# arc length

• Apr 2nd 2009, 02:21 PM
silencecloak
arc length
$\displaystyle y = sin^-1(x)+\sqrt{1-x^2}$ starting at point (0,1)

I have worked this down and obtained the integral

$\displaystyle \int \frac{2}{(x+1)}dx$

but I do not know how to set up my limits on the integral. I know the arcsin function is bound between -1 and 1 on the x axis and -pi/2 and pi/2 on the y axis
• Apr 2nd 2009, 03:10 PM
skeeter
Quote:

Originally Posted by silencecloak
$\displaystyle y = sin^-1(x)+\sqrt{1-x^2}$ starting at point (0,1) ... and ending where?

I have worked this down and obtained the integral

$\displaystyle \int \frac{2}{(x+1)}dx$

but I do not know how to set up my limits on the integral. I know the arcsin function is bound between -1 and 1 on the x axis and -pi/2 and pi/2 on the y axis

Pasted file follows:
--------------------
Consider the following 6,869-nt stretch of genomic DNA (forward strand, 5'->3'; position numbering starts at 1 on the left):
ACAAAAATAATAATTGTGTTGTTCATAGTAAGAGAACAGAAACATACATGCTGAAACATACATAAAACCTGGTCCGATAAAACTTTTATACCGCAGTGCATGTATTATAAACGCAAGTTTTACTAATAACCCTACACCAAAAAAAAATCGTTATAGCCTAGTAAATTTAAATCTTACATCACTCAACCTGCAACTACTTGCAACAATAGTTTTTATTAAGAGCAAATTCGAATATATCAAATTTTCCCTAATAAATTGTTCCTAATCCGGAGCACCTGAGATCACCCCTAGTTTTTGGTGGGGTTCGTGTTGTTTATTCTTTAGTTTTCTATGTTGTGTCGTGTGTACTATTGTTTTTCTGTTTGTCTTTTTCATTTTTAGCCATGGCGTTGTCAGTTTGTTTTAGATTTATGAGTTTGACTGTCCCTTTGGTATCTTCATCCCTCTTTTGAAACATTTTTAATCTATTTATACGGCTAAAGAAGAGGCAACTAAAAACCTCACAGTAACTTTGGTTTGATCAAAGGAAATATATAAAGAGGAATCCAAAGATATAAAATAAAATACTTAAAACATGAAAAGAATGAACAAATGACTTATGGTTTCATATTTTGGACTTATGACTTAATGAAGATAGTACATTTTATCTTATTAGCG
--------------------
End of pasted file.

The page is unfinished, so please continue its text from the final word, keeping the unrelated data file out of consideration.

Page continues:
.
• Apr 2nd 2009, 03:14 PM
silencecloak
Quote:

Originally Posted by skeeter
.

It doesnt tell me where it ends

"Find the arc length function for the curve below with starting point (0, 1)."
• Apr 2nd 2009, 03:45 PM
skeeter
Quote:

Originally Posted by silencecloak
It doesnt tell me where it ends

"Find the arc length function for the curve below with starting point (0, 1)."

the water clears ... the question is asking for a function.

note that I reworked and corrected your arc length integral ...

$\displaystyle S(x) = \sqrt{2} \int_0^x \frac{1}{\sqrt{t+1}} \, dt$

$\displaystyle S(x) = 2\sqrt{2}\left[\sqrt{t+1}\right]_0^x$

$\displaystyle S(x) = 2\sqrt{2}\left[\sqrt{x+1} - 1\right]$
• Apr 2nd 2009, 07:41 PM
silencecloak
how did you know to start the integral at 0?
• Apr 3rd 2009, 05:07 AM
skeeter
Quote:

Originally Posted by silencecloak
how did you know to start the integral at 0?

what's the given starting point?
• Apr 3rd 2009, 09:04 AM
silencecloak
Quote:

Originally Posted by skeeter
what's the given starting point?

Mmmm ok, didn't know it was that straightforward

Gracias Senor